21. From this decree, the representatives of Abdul Guffoor, who was then dead, alone appealed. Judgment on the appeal was given on the 23rd of April, 1907. The Chief Judge did not dissent from the judgment of the Court below on issue No. 2. But he held that the deed of the 14th of March, 1895-which, on the face of it, appears to be a mortgage by an owner in fee, and was at most a sub-mortgage, as Abdul Rahman was not the owner of the property, but transferee of the mortgage, Exhibit B-operated to transfer to Abdul Guffoor the whole right and interest of Abdul Rahman in the mortgage Exhibit B assigned to him by Exhibit A. ' The deed, ' he observes- that is, the deed of the 14th of March, 1895-'was executed and registered long before the plaintiff bought whatever he did buy in execution of his decree against Abdul Rahman, and consequently the latter at the time of the sale had no interest in the property in suit either as owner or mortgagee.'
22. That view seems to their Lordships to be quite untenable. Indeed, it does not appear to have been suggested by anybody at the hearing before the Chief Court.
23. The view of Hartnoll J., who was the other Judge in the Chief Court, was not the same as that of the Chief Judge, but it seems to be equally untenable. He thought the plaintiff must be ' held to have stood in Abdul Rahman's shoes in every respect.' ' He did not,' the learned Judge adds, 'satisfy the decree,' that is, the decree of the 21st of July, 1902, 'and so by the terms of it he lost all interest that he obtained in the property by his purchase at the Court sale on the 21st January, 1903.' The sale was on the 28th of August, 1902. The error in date is immaterial. But it is difficult to see how the plaintiff could be barred or affected by a decree in a suit to which he was not a party.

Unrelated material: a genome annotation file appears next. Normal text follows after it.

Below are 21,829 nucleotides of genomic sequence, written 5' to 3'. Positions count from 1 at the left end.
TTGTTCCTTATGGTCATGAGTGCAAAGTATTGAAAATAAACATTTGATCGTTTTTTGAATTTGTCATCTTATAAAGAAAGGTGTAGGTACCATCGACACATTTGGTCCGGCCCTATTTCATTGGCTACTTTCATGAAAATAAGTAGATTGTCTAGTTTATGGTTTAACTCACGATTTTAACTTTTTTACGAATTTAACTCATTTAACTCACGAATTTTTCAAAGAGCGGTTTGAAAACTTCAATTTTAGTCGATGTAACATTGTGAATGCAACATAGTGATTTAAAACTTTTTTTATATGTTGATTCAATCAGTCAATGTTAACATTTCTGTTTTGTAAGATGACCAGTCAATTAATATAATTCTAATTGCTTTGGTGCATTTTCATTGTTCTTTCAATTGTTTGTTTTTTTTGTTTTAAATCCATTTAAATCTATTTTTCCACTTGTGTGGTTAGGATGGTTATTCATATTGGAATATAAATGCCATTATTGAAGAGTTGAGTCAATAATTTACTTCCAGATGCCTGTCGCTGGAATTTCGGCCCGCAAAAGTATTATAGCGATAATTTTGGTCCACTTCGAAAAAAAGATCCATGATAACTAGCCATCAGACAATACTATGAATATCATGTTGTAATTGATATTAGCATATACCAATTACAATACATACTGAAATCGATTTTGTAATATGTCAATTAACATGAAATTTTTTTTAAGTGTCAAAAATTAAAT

24. Their Lordships are, therefore, of opinion that the judgment of the Chief Court should be reversed with costs to be paid by the appellants in that Court, the representatives of Abdul Guffoor, the decree of the District Judge discharged, and the suit remanded to the District Judge for findings on issues 3 and 4, with an enquiry as to priority between the plaintiff and Abdul Guffoor and for retrial. The District Judge will deal with the costs not dealt with by this judgment.
25. Their Lordships will humbly advise His Majesty accordingly.
26. The last three respondents, the representatives of Abdul Guffoor, who alone appealed to the Chief Court, will pay the costs of the appeal.